Investigative works to a historic bridge could be carried out to see how it might be impacted by major new flood alleviation works which will run through West Leeds to Apperley Bridge, writes Richard Beecham.
Leeds City Council is in the process of a multi-million-pound project to reduce flooding risks from the city centre, along the Kirkstall valley to Calverley – and some of the work will be over the border in the Bradford district.
The second phase of a £100m scheme includes works at Apperley Bridge, such as strengthening river banks on Apperley Lane and around Harrogate Road.
It will include works on the historic bridge that gives the area its name, and Leeds City Council has now submitted a planning application to Bradford Council that would allow it to go ahead with works to this listed structure.
It comes after the Bradford Conservation Officer raised concerns about the proposed works to the bridge, which was constructed in the 16th century and rebuilt in the 17th century.
The officer said the works could prove “destructive” to the bridge.
The works will involve drilling “trial holes” into the bridge, but when this was discussed with Bradford officers they said: “No information is provided that this destructive proposal is the only available solution to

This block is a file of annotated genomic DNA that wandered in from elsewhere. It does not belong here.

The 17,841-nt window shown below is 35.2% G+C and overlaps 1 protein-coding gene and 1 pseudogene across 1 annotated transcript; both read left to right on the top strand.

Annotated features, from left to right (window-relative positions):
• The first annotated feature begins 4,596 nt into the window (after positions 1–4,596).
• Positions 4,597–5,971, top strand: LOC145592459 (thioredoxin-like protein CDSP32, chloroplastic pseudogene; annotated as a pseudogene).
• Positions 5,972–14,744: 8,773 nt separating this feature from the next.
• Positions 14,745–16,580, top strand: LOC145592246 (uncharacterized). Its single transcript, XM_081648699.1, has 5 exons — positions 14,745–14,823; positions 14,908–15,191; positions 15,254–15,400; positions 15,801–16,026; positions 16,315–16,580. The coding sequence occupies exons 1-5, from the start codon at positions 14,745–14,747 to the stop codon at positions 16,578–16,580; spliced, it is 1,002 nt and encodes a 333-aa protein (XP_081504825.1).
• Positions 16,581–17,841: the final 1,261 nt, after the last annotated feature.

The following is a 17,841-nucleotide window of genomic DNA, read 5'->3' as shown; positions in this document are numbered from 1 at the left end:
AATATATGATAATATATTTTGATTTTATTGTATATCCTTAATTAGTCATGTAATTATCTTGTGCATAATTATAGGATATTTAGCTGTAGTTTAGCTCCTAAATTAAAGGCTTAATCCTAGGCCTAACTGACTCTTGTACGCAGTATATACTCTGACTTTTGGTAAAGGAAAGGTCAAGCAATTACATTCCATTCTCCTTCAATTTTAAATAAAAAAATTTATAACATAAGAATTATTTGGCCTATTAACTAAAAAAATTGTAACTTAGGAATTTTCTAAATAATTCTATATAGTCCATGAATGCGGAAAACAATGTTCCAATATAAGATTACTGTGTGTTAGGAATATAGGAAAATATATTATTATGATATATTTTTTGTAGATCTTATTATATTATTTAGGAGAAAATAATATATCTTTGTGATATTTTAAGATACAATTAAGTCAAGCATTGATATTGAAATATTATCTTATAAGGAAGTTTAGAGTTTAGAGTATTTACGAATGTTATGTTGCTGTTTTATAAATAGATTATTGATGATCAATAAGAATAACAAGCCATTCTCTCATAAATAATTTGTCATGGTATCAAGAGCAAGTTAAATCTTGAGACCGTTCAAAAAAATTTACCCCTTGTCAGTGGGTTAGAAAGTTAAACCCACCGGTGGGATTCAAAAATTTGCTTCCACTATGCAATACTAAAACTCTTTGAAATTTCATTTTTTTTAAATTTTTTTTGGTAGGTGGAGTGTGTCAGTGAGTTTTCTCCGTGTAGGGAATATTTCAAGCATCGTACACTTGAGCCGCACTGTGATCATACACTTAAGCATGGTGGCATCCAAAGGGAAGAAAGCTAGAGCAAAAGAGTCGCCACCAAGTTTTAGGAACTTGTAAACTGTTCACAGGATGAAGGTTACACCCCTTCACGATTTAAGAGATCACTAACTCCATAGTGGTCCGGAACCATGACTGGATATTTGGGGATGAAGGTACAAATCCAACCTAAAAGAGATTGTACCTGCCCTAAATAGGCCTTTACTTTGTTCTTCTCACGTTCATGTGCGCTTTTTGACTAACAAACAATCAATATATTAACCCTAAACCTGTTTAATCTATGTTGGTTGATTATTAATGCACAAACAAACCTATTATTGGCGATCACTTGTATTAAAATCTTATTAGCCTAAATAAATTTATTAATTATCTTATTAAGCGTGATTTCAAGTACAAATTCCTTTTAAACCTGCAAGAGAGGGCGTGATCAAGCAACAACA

achieve the applicants’ desired outcomes.”
A design and heritage statement in Leeds City Council’s proposals says:
“The bridge became an important crossing point on the River Aire connecting Shipley with the Leeds and Bradford Road at Bramley. The bridge is two separate structures which abut. These structures support a single carriageway with 19th-century parapet walls.”
Discussing the need for the works, it says:
“In response to this request for more information, clearer construction details and a greater understanding of the significance of the bridge, it was determined that further investigative works were required to fully understand the composition and structural integrity of the bridge and the impact of the proposed scheme to the historic fabric.
“It is considered that the works have the potential to reveal significant information about the structure of the bridge and as such the works provide all for a better understanding of the evidential value of the bridge.
“As such the works are considered to result in minimal harm to the historic asset, which is outweighed by the beneficial impact of the knowledge gained from the investigation.
“This asset holds historic value as a crossing point over the River Aire and its position in the traditional layout of a main thoroughfare positioned with a inn at either end is vital to understanding its historic value.
“The proposed works are contained to the bridge itself, are minimal works into the fabric and will leave only limited scarring on the fabric which will not impact on the value. There will be no change to the setting of the asset and therefore the works are considered to result in no impact to the historic value of the asset.”
Bradford Council is expected to decide whether to allow the works by early July.
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